I think it is more interesting to study how to be simultaneously supermotivated about your objectives and realistic about the obstacles. Probably requires some dark arts techniques (e.g. compartmentalization). Personally I find that occasional mental invocations of quasireligious imagery are useful.

Isn't this the same or related to mental contrasting?

I'm not sure about "no correct prior", and even if there is no "correct prior", maybe there is still "the right prior for me", or "my actual prior", which we can somehow determine or extract and build into an FAI?

This sounds much closer home. Note, however, that there is certain ambiguity between the prior and the utility function. UDT agents maximize Sum Prior(x) U(x) so certain simultaneous redefinitions of Prior and U will lead to the same thing.

2Wei Dai8y
But in that case, why do we need a special "pure learning" period where you force the agent to explore? Wouldn't any prior that would qualify as "the right prior for me" or "my actual prior" not favor any particular universe to such an extent that it prevents the agent from exploring in a reasonable way? To recap, if we give the agent a "good" prior, then the agent will naturally explore/exploit in an optimal way without being forced to. If we give it a "bad" prior, then forcing it to explore during a pure learning period won't help (enough) because there could be environments in the bad prior that can't be updated away during the pure learning period and cause disaster later. Maybe if we don't know how to define a "good" prior but there are "semi-good" priors which we know will reliably converge to a "good" prior after a certain amount of forced exploration, then a pure learning phase would be useful, but nobody has proposed such a prior, AFAIK.

Puerto Rico?! But Puerto Rico is already a US territory!

That just went bankrupt. Maybe they can show us how it's done.
We'll make it a double territory.
Minor details :-P

Cool! Who is this Kris Langman person?

As I discussed before, IMO the correct approach is not looking for the one "correct" prior since there is no such thing but specifying a "pure learning" phase in AI development. In the case of your example, we can imagine the operator overriding the agent's controls and forcing it to produce various outputs in order to update away from Hell. Given a sufficiently long learning phase, all universal priors should converge to the same result (of course if we start from a ridiculous universal prior it will take ridiculously long, so I still grant that there is a fuzzy domain of "good" universal priors).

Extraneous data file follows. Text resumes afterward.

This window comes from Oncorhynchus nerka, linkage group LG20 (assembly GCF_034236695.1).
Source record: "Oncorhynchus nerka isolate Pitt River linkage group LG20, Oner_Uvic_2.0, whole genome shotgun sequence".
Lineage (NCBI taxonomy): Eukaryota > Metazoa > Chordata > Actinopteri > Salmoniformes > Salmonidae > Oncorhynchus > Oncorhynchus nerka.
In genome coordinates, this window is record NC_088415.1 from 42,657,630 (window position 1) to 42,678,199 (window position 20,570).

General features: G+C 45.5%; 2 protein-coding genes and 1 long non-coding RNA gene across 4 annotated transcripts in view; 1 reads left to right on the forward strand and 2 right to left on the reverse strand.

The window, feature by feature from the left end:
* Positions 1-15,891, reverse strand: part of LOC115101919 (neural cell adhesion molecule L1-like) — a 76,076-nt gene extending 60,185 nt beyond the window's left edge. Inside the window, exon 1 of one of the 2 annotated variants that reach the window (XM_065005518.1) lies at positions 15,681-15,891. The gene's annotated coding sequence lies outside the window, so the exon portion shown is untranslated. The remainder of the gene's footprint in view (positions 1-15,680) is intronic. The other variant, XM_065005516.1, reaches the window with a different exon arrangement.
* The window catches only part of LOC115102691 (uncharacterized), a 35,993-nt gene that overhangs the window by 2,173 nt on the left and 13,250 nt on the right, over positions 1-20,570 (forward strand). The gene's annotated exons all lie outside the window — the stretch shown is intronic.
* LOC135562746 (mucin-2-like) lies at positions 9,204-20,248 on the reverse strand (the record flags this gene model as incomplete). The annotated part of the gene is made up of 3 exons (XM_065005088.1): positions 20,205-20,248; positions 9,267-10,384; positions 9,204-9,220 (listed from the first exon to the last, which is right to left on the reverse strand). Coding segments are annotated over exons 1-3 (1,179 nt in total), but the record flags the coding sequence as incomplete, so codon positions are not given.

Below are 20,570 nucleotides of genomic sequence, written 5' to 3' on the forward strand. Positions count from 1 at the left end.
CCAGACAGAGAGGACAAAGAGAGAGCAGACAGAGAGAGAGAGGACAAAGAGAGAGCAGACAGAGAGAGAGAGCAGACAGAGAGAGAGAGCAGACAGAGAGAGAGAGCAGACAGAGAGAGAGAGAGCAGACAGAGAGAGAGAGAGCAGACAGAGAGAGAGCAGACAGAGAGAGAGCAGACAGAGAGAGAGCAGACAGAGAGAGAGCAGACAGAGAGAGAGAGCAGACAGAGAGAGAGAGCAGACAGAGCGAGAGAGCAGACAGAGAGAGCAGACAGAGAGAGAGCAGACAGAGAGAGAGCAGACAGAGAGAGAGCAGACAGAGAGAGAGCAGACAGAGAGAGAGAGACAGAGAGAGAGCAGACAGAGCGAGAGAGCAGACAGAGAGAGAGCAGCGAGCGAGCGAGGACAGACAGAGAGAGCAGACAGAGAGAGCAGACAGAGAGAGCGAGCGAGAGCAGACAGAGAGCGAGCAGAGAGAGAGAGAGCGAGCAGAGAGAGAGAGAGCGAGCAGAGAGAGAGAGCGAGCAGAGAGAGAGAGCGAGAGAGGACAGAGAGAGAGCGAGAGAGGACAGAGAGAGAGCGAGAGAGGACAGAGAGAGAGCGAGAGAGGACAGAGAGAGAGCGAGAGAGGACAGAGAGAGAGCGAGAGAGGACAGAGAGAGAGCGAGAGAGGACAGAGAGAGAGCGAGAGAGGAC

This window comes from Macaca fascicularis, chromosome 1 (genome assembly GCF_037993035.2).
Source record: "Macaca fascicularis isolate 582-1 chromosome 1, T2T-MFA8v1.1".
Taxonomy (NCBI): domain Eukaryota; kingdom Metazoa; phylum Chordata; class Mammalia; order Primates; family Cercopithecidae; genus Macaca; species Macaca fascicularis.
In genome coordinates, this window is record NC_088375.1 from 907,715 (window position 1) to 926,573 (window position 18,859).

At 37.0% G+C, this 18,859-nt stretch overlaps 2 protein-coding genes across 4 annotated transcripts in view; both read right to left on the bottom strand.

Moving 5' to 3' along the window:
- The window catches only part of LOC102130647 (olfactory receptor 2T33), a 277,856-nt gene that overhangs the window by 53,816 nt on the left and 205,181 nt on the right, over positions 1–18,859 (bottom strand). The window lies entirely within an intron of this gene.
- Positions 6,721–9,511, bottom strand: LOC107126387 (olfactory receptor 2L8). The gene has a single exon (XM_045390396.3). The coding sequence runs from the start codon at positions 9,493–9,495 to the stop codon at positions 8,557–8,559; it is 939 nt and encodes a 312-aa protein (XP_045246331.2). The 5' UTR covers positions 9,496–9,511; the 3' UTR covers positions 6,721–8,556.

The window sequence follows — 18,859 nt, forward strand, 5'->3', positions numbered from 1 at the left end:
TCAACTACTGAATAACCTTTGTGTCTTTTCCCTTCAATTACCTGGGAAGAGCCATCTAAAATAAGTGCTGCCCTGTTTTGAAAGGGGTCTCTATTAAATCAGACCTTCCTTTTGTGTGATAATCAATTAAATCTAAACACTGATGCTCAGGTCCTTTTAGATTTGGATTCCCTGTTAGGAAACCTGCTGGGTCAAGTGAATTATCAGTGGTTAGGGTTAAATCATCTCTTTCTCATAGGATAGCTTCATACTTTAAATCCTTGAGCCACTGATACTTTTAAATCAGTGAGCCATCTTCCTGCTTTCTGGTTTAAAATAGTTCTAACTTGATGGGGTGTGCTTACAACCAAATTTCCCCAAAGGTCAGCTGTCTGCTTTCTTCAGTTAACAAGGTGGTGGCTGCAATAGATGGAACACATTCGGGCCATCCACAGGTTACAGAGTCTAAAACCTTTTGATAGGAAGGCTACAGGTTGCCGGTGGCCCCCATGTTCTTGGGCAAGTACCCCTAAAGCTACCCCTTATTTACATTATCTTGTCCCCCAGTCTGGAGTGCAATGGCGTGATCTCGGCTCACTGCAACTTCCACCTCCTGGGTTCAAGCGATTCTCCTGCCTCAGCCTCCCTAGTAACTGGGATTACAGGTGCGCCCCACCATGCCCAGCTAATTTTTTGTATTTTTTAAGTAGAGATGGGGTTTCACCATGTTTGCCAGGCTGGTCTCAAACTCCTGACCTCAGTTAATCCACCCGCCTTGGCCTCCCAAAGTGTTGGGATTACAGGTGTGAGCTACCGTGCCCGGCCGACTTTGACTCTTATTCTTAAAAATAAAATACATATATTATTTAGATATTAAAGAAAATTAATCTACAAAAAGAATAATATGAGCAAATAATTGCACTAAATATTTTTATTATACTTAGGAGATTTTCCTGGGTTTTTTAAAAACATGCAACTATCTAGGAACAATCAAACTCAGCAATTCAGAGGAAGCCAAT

4Wei Dai8y
I'm not sure about "no correct prior", and even if there is no "correct prior", maybe there is still "the right prior for me", or "my actual prior", which we can somehow determine or extract and build into an FAI? How do you know when you've forced the agent to explore enough? What if the agent has a prior which assigns a large weight to an environment that's indistinguishable from our universe, except that lots of good things happen if the sun gets blown up? It seems like the agent can't update away from this during the training phase. So you think "universal" isn't "good enough", but something more specific (but perhaps not unique as in "the correct prior" or "the right prior for me") is? Can you try to define it?

I have described essentially the same problem about a year ago, only in the framework of the updateless intelligence metric which is more sophisticated than AIXI. I have also proposed a solution, albeit provided no optimality proof. Hopefully such a proof will become possible once I make the updatless intelligence metric rigorous using the formalism of optimal predictors.

The details may change but I think that something in the spirit of that proposal has to be used. The AI's subhuman intelligence growth phase has to be spent in a mode with frequentism-styl... (read more)

Do let me know if you succeed!

I fail to understand what is repugnant about the repugnant conclusion. Are there any arguments here except discrediting the conclusion using the label "repugnant"?

It is indeed conceivable to construct "safe" oracle AIs that answer mathematical questions. See also writeup by Jim Babcock and my comment. The problem is that the same technology can be relatively easily repurposed into an agent AI. Therefore, anyone building an oracle AI is really bad news unless FAI is created shortly afterwards.

I think that oracle AIs might be useful to control the initial testing process for an (agent) FAI but otherwise are far from solving the problem.